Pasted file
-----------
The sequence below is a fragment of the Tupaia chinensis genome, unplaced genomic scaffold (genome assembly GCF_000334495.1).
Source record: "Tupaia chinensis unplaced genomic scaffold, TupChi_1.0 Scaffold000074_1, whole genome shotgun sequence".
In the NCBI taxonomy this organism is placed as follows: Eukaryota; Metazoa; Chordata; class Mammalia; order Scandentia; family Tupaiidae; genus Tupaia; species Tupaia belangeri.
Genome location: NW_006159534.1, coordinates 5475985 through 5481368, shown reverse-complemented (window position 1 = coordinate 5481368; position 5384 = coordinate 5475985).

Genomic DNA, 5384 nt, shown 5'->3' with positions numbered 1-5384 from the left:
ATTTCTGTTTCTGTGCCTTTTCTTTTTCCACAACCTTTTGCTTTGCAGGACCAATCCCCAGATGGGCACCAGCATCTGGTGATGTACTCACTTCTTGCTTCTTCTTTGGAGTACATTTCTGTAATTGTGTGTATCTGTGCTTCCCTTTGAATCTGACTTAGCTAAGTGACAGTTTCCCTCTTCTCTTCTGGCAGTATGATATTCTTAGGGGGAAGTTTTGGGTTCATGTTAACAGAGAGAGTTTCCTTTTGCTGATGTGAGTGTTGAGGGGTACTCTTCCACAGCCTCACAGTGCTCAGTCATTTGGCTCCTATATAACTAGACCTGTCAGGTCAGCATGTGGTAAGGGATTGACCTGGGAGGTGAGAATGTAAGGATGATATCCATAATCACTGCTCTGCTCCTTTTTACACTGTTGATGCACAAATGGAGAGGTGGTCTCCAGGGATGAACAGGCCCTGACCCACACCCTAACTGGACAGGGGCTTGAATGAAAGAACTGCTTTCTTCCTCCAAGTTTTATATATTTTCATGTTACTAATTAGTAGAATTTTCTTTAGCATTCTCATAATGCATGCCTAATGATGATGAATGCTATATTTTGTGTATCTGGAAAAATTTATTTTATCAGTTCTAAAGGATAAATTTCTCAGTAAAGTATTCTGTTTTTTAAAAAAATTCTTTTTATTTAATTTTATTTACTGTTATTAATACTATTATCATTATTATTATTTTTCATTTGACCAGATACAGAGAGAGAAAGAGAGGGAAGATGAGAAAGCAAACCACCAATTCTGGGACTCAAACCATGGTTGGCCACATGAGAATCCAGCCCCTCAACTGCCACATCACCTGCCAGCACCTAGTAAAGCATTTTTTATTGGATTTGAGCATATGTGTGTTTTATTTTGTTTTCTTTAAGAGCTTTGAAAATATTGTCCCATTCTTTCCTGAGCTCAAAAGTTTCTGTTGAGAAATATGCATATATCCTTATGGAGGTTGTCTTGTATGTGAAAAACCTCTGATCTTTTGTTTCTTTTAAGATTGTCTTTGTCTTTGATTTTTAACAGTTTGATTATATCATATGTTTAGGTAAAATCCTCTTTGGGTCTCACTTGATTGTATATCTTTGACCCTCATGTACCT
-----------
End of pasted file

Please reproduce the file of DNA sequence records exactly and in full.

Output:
The sequence below is a fragment of the Tupaia chinensis genome, unplaced genomic scaffold (genome assembly GCF_000334495.1).
Source record: "Tupaia chinensis unplaced genomic scaffold, TupChi_1.0 Scaffold000074_1, whole genome shotgun sequence".
In the NCBI taxonomy this organism is placed as follows: Eukaryota; Metazoa; Chordata; class Mammalia; order Scandentia; family Tupaiidae; genus Tupaia; species Tupaia belangeri.
Genome location: NW_006159534.1, coordinates 5475985 through 5481368, shown reverse-complemented (window position 1 = coordinate 5481368; position 5384 = coordinate 5475985).

Genomic DNA, 5384 nt, shown 5'->3' with positions numbered 1-5384 from the left:
ATTTCTGTTTCTGTGCCTTTTCTTTTTCCACAACCTTTTGCTTTGCAGGACCAATCCCCAGATGGGCACCAGCATCTGGTGATGTACTCACTTCTTGCTTCTTCTTTGGAGTACATTTCTGTAATTGTGTGTATCTGTGCTTCCCTTTGAATCTGACTTAGCTAAGTGACAGTTTCCCTCTTCTCTTCTGGCAGTATGATATTCTTAGGGGGAAGTTTTGGGTTCATGTTAACAGAGAGAGTTTCCTTTTGCTGATGTGAGTGTTGAGGGGTACTCTTCCACAGCCTCACAGTGCTCAGTCATTTGGCTCCTATATAACTAGACCTGTCAGGTCAGCATGTGGTAAGGGATTGACCTGGGAGGTGAGAATGTAAGGATGATATCCATAATCACTGCTCTGCTCCTTTTTACACTGTTGATGCACAAATGGAGAGGTGGTCTCCAGGGATGAACAGGCCCTGACCCACACCCTAACTGGACAGGGGCTTGAATGAAAGAACTGCTTTCTTCCTCCAAGTTTTATATATTTTCATGTTACTAATTAGTAGAATTTTCTTTAGCATTCTCATAATGCATGCCTAATGATGATGAATGCTATATTTTGTGTATCTGGAAAAATTTATTTTATCAGTTCTAAAGGATAAATTTCTCAGTAAAGTATTCTGTTTTTTAAAAAAATTCTTTTTATTTAATTTTATTTACTGTTATTAATACTATTATCATTATTATTATTTTTCATTTGACCAGATACAGAGAGAGAAAGAGAGGGAAGATGAGAAAGCAAACCACCAATTCTGGGACTCAAACCATGGTTGGCCACATGAGAATCCAGCCCCTCAACTGCCACATCACCTGCCAGCACCTAGTAAAGCATTTTTTATTGGATTTGAGCATATGTGTGTTTTATTTTGTTTTCTTTAAGAGCTTTGAAAATATTGTCCCATTCTTTCCTGAGCTCAAAAGTTTCTGTTGAGAAATATGCATATATCCTTATGGAGGTTGTCTTGTATGTGAAAAACCTCTGATCTTTTGTTTCTTTTAAGATTGTCTTTGTCTTTGATTTTTAACAGTTTGATTATATCATATGTTTAGGTAAAATCCTCTTTGGGTCTCACTTGATTGTATATCTTTGACCCTCATGTACCT